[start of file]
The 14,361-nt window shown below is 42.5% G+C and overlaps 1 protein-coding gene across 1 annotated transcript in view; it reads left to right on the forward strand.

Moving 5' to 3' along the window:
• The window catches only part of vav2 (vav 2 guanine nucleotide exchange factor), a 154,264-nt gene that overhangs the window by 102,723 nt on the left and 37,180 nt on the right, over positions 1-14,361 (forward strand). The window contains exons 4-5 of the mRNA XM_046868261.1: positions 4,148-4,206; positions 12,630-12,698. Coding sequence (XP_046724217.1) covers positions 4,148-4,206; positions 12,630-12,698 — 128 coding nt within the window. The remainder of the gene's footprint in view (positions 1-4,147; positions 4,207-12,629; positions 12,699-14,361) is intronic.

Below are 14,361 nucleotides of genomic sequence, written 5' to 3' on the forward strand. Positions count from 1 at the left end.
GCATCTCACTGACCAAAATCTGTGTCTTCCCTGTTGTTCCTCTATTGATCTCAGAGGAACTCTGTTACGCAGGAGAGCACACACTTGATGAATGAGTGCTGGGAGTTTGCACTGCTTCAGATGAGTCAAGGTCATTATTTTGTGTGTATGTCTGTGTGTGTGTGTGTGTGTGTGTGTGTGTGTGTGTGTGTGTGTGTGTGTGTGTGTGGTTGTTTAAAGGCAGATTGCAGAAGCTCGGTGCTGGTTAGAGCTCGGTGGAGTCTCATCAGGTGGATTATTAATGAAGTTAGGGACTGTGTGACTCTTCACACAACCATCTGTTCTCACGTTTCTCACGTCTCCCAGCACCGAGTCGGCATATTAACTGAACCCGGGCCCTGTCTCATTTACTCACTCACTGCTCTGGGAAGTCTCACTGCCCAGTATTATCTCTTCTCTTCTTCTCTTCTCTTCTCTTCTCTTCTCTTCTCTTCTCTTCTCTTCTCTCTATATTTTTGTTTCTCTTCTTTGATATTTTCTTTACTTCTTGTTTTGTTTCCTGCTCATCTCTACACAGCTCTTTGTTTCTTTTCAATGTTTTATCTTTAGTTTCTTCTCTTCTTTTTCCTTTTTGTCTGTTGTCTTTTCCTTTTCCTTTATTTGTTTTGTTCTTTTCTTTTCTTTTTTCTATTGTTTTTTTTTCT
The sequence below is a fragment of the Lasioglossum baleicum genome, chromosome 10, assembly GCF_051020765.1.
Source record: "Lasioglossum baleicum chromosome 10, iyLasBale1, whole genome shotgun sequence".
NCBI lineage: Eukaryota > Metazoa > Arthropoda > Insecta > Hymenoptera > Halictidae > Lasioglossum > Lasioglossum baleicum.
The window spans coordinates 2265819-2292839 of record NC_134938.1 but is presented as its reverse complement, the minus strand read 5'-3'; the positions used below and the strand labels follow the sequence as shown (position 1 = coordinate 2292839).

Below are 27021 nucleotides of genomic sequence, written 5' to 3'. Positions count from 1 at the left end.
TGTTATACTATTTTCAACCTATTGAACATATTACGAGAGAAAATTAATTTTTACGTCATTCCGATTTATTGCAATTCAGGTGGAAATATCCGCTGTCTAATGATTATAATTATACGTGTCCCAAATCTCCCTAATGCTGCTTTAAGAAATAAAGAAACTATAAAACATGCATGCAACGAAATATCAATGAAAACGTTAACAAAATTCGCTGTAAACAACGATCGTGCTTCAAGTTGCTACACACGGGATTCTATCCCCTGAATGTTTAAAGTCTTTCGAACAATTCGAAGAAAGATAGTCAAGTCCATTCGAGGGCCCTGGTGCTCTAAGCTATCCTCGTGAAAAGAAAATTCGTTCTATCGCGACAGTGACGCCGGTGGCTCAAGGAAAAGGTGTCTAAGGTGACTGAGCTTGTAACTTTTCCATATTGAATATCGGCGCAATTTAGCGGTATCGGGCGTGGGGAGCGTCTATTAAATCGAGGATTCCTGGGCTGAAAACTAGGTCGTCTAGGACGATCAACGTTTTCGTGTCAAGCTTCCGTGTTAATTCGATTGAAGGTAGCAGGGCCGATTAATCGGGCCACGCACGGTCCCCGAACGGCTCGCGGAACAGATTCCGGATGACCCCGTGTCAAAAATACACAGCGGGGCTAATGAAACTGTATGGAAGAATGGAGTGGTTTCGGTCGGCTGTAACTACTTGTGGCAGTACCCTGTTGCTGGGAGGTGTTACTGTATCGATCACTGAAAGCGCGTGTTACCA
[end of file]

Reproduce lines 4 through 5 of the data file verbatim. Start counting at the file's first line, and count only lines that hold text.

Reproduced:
Below are 14,361 nucleotides of genomic sequence, written 5' to 3' on the forward strand. Positions count from 1 at the left end.
GCATCTCACTGACCAAAATCTGTGTCTTCCCTGTTGTTCCTCTATTGATCTCAGAGGAACTCTGTTACGCAGGAGAGCACACACTTGATGAATGAGTGCTGGGAGTTTGCACTGCTTCAGATGAGTCAAGGTCATTATTTTGTGTGTATGTCTGTGTGTGTGTGTGTGTGTGTGTGTGTGTGTGTGTGTGTGTGTGTGTGTGTGTGTGGTTGTTTAAAGGCAGATTGCAGAAGCTCGGTGCTGGTTAGAGCTCGGTGGAGTCTCATCAGGTGGATTATTAATGAAGTTAGGGACTGTGTGACTCTTCACACAACCATCTGTTCTCACGTTTCTCACGTCTCCCAGCACCGAGTCGGCATATTAACTGAACCCGGGCCCTGTCTCATTTACTCACTCACTGCTCTGGGAAGTCTCACTGCCCAGTATTATCTCTTCTCTTCTTCTCTTCTCTTCTCTTCTCTTCTCTTCTCTTCTCTTCTCTTCTCTCTATATTTTTGTTTCTCTTCTTTGATATTTTCTTTACTTCTTGTTTTGTTTCCTGCTCATCTCTACACAGCTCTTTGTTTCTTTTCAATGTTTTATCTTTAGTTTCTTCTCTTCTTTTTCCTTTTTGTCTGTTGTCTTTTCCTTTTCCTTTATTTGTTTTGTTCTTTTCTTTTCTTTTTTCTATTGTTTTTTTTTCT